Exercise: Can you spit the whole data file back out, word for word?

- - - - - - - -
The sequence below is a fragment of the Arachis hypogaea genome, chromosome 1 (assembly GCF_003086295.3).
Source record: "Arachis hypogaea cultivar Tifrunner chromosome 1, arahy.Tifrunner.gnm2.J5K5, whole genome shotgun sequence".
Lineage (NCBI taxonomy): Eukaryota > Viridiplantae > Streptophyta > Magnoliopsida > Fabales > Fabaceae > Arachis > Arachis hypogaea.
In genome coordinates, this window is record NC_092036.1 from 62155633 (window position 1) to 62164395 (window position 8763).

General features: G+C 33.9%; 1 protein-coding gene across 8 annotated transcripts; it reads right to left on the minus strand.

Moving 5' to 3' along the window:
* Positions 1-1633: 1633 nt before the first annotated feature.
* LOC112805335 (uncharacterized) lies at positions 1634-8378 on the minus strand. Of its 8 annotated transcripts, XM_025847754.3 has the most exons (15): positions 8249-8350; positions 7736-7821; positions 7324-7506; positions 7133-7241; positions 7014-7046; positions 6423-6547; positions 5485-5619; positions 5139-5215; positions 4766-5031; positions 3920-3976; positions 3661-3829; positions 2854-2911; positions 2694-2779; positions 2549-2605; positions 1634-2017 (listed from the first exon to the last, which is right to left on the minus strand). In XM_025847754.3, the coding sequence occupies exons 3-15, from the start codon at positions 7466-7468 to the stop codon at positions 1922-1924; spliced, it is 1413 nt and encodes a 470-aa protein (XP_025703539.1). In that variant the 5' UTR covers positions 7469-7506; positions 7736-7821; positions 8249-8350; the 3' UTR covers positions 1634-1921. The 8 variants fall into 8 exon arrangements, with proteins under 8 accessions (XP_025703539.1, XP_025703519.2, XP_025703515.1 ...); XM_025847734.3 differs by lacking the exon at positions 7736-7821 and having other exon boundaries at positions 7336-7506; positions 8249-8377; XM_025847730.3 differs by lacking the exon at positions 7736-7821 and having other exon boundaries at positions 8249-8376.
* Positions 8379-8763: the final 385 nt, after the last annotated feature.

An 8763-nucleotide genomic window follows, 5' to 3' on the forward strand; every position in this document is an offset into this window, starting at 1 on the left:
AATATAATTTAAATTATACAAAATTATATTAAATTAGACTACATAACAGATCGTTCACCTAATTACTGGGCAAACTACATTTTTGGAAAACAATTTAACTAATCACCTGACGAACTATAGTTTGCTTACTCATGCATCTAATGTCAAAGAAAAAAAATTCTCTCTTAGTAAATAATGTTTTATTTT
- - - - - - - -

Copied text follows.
The sequence below is a fragment of the Arachis hypogaea genome, chromosome 1 (assembly GCF_003086295.3).
Source record: "Arachis hypogaea cultivar Tifrunner chromosome 1, arahy.Tifrunner.gnm2.J5K5, whole genome shotgun sequence".
Lineage (NCBI taxonomy): Eukaryota > Viridiplantae > Streptophyta > Magnoliopsida > Fabales > Fabaceae > Arachis > Arachis hypogaea.
In genome coordinates, this window is record NC_092036.1 from 62155633 (window position 1) to 62164395 (window position 8763).

General features: G+C 33.9%; 1 protein-coding gene across 8 annotated transcripts; it reads right to left on the minus strand.

Moving 5' to 3' along the window:
* Positions 1-1633: 1633 nt before the first annotated feature.
* LOC112805335 (uncharacterized) lies at positions 1634-8378 on the minus strand. Of its 8 annotated transcripts, XM_025847754.3 has the most exons (15): positions 8249-8350; positions 7736-7821; positions 7324-7506; positions 7133-7241; positions 7014-7046; positions 6423-6547; positions 5485-5619; positions 5139-5215; positions 4766-5031; positions 3920-3976; positions 3661-3829; positions 2854-2911; positions 2694-2779; positions 2549-2605; positions 1634-2017 (listed from the first exon to the last, which is right to left on the minus strand). In XM_025847754.3, the coding sequence occupies exons 3-15, from the start codon at positions 7466-7468 to the stop codon at positions 1922-1924; spliced, it is 1413 nt and encodes a 470-aa protein (XP_025703539.1). In that variant the 5' UTR covers positions 7469-7506; positions 7736-7821; positions 8249-8350; the 3' UTR covers positions 1634-1921. The 8 variants fall into 8 exon arrangements, with proteins under 8 accessions (XP_025703539.1, XP_025703519.2, XP_025703515.1 ...); XM_025847734.3 differs by lacking the exon at positions 7736-7821 and having other exon boundaries at positions 7336-7506; positions 8249-8377; XM_025847730.3 differs by lacking the exon at positions 7736-7821 and having other exon boundaries at positions 8249-8376.
* Positions 8379-8763: the final 385 nt, after the last annotated feature.

An 8763-nucleotide genomic window follows, 5' to 3' on the forward strand; every position in this document is an offset into this window, starting at 1 on the left:
AATATAATTTAAATTATACAAAATTATATTAAATTAGACTACATAACAGATCGTTCACCTAATTACTGGGCAAACTACATTTTTGGAAAACAATTTAACTAATCACCTGACGAACTATAGTTTGCTTACTCATGCATCTAATGTCAAAGAAAAAAAATTCTCTCTTAGTAAATAATGTTTTATTTT